Cheetos Gets Really, Really Weird With Orange Underground
After spending some time with Cheetos' new Orange Underground, a full blown movement "committed to transforming sterile order into messy mayhem," its primary purpose of urging people to do wacky Random Acts of Cheetos that don't involve eating makes perfect sense. After all, Cheetos aren't even food. They're just a bunch of man-made chemicals mixed together and placed in a bag. This campaign is much like the Mentos/Diet Coke thing whereby people were urged to perform all manner of chemical wizardry as opposed to actually consuming the products, both questionable, at best, as to whether or not they, too, are actual foods.
These kinds of strategies serve everyone's needs. The marketer makes money because people buy their product. The consumer has more fun and stays healthier by engaging in these games and contests than if they actually consumed the stuff. And, the marketers come out looking like heroes in front of junk food cause groups because they can respond to concerns, saying, "Hey we just want people to buy our products. We don't actually want them to consume the crap."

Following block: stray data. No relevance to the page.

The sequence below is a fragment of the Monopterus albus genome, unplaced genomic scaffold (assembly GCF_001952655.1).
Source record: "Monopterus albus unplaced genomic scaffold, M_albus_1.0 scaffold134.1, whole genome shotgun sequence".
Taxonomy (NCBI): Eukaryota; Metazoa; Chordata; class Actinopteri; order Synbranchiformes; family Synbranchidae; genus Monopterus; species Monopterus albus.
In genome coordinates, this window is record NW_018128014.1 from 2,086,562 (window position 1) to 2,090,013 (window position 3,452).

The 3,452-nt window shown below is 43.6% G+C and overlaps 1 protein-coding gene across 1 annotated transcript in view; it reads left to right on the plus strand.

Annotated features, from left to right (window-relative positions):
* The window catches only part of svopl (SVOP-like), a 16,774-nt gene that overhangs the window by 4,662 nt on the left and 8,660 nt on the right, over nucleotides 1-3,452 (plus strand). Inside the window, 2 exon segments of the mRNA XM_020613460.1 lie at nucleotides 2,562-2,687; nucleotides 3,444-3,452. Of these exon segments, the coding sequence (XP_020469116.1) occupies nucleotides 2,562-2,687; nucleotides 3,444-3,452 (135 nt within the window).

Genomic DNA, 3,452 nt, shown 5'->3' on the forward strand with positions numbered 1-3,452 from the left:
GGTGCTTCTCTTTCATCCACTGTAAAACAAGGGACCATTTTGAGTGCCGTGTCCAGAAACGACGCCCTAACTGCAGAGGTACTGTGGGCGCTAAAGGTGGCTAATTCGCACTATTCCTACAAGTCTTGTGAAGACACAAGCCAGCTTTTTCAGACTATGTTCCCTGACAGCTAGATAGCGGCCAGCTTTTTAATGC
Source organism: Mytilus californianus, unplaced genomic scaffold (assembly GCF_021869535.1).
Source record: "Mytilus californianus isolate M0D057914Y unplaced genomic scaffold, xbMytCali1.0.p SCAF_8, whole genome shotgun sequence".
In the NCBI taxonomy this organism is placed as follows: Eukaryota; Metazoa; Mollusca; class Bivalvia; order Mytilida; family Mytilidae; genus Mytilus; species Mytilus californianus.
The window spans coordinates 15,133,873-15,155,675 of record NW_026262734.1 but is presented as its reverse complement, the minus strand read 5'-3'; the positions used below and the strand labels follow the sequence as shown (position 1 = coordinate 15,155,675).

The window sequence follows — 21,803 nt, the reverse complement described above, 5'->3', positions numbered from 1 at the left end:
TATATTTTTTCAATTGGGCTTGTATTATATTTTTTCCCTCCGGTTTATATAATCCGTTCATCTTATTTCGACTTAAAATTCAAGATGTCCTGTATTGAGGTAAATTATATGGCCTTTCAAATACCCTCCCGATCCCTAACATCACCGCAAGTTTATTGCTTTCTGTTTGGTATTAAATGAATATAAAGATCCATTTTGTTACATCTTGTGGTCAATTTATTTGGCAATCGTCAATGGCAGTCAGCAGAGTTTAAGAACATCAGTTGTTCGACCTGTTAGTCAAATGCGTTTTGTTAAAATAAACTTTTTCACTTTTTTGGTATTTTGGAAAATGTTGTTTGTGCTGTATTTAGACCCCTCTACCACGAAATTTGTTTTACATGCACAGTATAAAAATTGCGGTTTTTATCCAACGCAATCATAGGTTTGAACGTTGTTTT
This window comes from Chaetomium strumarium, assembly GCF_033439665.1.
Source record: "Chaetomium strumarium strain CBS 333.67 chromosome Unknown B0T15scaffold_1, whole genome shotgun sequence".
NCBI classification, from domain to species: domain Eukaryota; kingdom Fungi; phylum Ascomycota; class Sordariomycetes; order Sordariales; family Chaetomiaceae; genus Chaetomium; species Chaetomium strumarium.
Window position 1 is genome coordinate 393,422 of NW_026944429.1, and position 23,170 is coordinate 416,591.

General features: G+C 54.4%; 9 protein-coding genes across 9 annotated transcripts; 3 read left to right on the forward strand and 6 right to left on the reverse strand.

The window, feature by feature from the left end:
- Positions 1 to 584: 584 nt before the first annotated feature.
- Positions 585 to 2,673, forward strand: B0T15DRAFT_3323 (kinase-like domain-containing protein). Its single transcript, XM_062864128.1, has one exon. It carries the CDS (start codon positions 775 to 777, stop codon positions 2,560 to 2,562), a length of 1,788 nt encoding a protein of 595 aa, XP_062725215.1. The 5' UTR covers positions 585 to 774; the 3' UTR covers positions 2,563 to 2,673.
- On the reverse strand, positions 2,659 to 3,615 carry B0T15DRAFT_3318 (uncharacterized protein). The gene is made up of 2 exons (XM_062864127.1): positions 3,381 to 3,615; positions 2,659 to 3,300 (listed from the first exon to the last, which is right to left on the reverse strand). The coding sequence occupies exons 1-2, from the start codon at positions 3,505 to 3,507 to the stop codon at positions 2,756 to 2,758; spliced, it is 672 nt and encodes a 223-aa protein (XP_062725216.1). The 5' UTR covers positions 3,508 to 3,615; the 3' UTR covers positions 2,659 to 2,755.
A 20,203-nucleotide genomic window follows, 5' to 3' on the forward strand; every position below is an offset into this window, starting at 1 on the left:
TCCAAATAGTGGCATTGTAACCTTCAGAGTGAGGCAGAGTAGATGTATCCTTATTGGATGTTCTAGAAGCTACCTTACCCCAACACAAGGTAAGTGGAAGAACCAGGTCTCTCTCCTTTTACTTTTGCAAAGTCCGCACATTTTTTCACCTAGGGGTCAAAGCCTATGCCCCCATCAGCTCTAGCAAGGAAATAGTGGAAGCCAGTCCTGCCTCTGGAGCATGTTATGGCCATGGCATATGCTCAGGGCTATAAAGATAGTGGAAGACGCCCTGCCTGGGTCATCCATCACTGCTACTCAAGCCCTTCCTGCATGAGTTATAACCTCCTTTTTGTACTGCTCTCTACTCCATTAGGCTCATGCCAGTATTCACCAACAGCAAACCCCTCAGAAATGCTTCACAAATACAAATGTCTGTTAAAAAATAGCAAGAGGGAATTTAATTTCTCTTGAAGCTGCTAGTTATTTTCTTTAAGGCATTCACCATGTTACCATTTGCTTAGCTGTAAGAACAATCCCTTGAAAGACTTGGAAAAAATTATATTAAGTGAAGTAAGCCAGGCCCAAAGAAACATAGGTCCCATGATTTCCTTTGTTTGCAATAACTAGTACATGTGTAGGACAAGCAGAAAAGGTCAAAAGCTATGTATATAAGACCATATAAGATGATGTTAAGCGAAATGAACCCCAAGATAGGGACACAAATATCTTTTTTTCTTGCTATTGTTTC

There's a few components to The Orange Underground campaign. First, there's a "commercial" that is one of the weirdest things we've ever seen. There's a laundromat, two women, one old dude and a Patrick Stewart-voiced, mischievous Chester Charlie who's there but not really. Weird.
Then there's the Orange Underground website which delivers its primary content in the form of a "we've hijacked the airways" style video (which changes a bit each time you view it) that explains the group's movement and leads to other items such as a poster which can be downloaded to spread the group's gospel. There's a fake news report covering the groups' Random Acts of Cheetos. There's a blog and a mysterious event that will occur on April Fool's Day. It all makes for an engaging experience. Even if we'd never actually eat the stuff.